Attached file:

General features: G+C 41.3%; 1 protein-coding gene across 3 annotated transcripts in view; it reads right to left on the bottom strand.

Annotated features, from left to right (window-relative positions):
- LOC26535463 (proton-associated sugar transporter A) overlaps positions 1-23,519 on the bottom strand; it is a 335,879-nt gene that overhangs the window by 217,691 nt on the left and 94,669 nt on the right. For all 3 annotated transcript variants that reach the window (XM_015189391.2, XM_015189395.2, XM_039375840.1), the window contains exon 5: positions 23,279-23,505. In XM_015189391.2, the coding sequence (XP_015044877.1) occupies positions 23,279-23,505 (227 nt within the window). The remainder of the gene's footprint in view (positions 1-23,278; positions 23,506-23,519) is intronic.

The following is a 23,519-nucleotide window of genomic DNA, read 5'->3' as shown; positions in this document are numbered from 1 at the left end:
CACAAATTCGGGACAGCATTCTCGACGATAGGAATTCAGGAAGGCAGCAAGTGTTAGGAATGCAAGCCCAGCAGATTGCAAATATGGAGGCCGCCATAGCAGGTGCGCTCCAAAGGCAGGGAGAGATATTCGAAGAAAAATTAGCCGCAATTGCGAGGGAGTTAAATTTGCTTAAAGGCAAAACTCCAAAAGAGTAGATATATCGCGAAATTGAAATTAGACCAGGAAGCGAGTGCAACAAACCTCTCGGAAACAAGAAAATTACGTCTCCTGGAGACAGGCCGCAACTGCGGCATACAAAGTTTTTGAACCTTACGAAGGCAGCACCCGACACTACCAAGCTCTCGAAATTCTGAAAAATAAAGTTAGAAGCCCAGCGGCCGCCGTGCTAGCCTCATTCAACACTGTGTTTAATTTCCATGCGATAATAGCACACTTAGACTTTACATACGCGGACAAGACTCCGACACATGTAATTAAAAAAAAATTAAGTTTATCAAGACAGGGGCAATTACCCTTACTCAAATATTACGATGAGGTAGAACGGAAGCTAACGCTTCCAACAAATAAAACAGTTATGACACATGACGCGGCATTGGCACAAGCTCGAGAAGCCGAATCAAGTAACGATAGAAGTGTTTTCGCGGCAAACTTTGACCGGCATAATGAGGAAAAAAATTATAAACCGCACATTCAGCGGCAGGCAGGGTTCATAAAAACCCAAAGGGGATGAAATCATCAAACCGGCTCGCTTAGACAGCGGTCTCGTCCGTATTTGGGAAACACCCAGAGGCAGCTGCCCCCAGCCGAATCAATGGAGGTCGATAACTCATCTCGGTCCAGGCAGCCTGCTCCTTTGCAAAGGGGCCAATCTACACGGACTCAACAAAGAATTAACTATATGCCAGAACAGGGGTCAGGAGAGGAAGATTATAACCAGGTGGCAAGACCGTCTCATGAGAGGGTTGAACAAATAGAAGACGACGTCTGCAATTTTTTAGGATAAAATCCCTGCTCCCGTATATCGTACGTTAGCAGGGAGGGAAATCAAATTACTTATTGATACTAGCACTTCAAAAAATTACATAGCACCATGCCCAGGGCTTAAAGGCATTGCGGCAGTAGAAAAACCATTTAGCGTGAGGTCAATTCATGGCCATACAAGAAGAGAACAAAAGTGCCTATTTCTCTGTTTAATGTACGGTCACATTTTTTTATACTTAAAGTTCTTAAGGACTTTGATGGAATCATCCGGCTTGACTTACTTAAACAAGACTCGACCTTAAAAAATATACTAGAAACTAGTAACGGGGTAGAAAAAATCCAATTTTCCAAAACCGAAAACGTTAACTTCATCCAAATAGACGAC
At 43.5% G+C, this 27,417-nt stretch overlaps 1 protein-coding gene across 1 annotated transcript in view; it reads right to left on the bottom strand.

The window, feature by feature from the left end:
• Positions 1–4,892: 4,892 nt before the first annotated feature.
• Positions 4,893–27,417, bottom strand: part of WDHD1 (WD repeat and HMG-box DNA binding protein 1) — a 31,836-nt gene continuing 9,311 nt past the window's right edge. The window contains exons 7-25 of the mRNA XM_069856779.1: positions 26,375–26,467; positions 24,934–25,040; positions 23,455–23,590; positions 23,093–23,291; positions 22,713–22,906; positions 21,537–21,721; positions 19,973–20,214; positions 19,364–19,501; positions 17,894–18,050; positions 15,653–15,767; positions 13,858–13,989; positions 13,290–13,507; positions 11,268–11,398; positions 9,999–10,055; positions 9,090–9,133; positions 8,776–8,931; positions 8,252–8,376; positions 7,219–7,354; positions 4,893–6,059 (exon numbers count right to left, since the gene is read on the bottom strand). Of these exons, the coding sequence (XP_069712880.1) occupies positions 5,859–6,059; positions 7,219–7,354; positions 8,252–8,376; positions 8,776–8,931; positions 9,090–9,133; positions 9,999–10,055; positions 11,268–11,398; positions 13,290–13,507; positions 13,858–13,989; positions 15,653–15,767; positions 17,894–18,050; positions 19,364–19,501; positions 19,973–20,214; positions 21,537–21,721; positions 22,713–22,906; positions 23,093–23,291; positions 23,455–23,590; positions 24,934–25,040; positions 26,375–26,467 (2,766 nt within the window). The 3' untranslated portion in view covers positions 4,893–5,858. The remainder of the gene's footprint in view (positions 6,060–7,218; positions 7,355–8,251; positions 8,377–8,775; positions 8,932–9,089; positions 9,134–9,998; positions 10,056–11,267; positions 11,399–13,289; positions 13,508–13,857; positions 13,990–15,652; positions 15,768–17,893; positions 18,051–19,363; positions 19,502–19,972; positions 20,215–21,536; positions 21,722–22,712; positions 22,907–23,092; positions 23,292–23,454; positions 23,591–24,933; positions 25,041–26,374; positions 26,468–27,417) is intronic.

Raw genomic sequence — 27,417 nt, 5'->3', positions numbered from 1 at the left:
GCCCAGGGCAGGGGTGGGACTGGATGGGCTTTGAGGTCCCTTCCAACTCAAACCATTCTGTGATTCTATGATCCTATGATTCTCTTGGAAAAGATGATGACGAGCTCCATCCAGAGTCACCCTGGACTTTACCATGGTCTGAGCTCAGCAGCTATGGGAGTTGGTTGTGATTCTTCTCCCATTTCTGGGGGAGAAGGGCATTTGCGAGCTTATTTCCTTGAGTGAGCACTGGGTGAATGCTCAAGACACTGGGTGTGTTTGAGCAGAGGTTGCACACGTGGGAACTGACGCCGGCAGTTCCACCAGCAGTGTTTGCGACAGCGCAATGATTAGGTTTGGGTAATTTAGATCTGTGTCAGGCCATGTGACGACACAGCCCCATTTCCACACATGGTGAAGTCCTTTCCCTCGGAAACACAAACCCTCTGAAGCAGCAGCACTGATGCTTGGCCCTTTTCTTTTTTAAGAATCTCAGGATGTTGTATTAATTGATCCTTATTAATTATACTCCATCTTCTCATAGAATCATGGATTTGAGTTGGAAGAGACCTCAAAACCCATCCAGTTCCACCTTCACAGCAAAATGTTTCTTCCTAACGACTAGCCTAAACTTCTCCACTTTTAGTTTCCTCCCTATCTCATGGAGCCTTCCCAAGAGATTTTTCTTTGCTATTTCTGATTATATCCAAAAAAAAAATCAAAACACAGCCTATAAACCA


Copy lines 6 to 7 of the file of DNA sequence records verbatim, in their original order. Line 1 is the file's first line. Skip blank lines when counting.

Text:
At 43.5% G+C, this 27,417-nt stretch overlaps 1 protein-coding gene across 1 annotated transcript in view; it reads right to left on the bottom strand.

The window, feature by feature from the left end: